Friday - Jan 19, 2018

The Differences Between Fixed & Sliding Server Rack Shelves


Introduction

Deciding between fixed or sliding server rack shelves depends on the type of equipment you are planning to mount inside your cabinet. Heavy items such as Uninterruptible Power Supply (UPS) units and large tower servers are fine for fixed shelves, while smaller objects that need easier access, like laptops, are better for sliding shelves.

Cable management is also a concern, as are load specifications. Below are some guidelines for choosing between shelving options.

Sliding Shelves

These are versatile shelves suited for equipment that needs to be accessed regularly. Sliding shelves are typically made for lighter equipment (under 200lbs), though some manufacturers do produce heavy duty options that can hold around 500lbs. Weight in this category is a more important concern than it is with fixed shelves.

For example, when mounting a laptop to a light duty shelf, it’s important to factor in the added weight and pressure distributed by user interaction; the act of resting the hands and typing can add extra weight to the shelving, which could cause it to fail.

Sliding shelves tend to have smaller cable management arms (CMAs) to make up space for the slider rails. This can make things complicated if the cable mounts are blocked by other cables or ventilation at the back of the rack.

The cable thread size may also be limited on these shelves, so users should check to be sure it is suitable. Anti-slip mats and straps should also be a priority to keep equipment from accidentally falling off when the shelf is moved. Finally, sliding shelves usually need a 4-post type of rack cabinet in order support the shelf and let it slide smoothly.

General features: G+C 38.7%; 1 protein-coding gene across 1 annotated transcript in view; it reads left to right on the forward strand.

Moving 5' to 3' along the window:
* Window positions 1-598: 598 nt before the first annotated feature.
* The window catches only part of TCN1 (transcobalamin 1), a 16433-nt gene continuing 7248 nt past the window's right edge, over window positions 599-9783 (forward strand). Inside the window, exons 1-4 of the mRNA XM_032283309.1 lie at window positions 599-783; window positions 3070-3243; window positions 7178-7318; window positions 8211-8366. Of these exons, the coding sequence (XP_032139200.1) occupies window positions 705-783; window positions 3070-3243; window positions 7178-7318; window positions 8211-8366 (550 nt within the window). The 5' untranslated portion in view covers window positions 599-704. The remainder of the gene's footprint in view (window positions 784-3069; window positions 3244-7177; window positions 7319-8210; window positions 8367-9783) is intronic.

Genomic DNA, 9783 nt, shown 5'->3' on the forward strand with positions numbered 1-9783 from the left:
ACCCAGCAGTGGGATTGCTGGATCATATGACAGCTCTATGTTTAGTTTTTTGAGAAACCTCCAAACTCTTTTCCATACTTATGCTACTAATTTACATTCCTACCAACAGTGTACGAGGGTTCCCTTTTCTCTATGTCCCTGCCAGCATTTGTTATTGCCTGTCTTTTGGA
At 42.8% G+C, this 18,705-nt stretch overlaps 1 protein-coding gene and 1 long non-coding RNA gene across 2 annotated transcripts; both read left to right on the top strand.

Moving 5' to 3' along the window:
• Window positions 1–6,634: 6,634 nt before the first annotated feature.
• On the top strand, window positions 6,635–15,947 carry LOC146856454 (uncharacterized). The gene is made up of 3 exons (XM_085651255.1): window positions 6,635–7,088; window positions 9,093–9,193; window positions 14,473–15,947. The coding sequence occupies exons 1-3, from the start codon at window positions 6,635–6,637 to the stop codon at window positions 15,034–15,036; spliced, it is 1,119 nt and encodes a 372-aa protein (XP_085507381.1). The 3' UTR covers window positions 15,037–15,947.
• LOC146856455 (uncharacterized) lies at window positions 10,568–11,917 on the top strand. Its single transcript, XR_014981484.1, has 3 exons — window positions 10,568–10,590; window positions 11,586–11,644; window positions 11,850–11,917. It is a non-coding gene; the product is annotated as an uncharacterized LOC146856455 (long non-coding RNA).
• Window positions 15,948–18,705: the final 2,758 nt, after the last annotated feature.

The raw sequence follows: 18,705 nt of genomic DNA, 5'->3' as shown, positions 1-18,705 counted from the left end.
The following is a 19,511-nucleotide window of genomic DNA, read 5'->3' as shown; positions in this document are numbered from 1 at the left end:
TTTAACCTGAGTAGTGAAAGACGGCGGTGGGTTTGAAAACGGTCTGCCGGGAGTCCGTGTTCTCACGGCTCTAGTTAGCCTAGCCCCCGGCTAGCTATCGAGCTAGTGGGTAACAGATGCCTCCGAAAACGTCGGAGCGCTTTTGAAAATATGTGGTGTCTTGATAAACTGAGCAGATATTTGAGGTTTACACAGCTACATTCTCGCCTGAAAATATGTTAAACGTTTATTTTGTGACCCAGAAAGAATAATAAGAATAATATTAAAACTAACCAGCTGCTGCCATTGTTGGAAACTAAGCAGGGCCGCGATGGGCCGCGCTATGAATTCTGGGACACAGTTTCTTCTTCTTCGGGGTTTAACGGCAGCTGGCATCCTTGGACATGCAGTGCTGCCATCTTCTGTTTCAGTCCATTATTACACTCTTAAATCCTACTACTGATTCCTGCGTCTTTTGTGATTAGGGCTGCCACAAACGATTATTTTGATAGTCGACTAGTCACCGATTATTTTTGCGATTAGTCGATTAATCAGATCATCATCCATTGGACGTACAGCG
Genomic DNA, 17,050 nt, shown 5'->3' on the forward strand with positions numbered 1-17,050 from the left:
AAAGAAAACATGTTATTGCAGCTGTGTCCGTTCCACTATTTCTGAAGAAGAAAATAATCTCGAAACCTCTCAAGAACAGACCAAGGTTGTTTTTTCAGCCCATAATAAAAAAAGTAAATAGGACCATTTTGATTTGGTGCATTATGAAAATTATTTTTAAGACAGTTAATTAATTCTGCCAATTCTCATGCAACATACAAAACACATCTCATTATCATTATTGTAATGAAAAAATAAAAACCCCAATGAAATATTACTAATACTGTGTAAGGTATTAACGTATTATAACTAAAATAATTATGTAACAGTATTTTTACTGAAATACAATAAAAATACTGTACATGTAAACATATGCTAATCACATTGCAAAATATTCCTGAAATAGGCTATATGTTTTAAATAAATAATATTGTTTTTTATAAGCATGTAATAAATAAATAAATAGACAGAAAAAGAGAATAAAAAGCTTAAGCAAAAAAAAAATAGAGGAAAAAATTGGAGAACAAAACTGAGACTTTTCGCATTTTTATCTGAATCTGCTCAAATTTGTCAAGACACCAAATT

Fixed Shelves

For equipment that does not see a lot of personal interaction, fixed shelves are a suitable option. They are secure and typically more load bearing, making them a good candidate for mounting larger units like UPS. Because they use thinner fixed rails as opposed to sliding rails, they also offer a wider range of cable management techniques.

They typically have more varied hole types to support all kinds of cables. If the rails do not have the correct type of built-in cable management, or it is simply in the wrong place for your needs, there are CMAs made for fixed racks too. Users should be aware of the load and mounting specifications of their rack, however, so the rack does not get overloaded with too much heavyweight equipment.

While fixed shelves typically do not get as much interaction as their sliding counterparts, it is still important to make them accessible when needed. Some racks are built to provide easy access for the user to dismount or slide a unit from the shelf. Those heavier objects may have to be removed along with the shelf due to sheer weight or other accessibility issues.

Many fixed shelves have different options for mounting dependent on the cabinet. This means they can be mounted to both 4 post or 2 post racks. However, users should double check the shelving before they buy to make sure it can be mounted within their cabinet.

In addition to her work with RackSolutions – Katrina has a video series featured on Youtube called ask Katrina that aids in answering your IT needs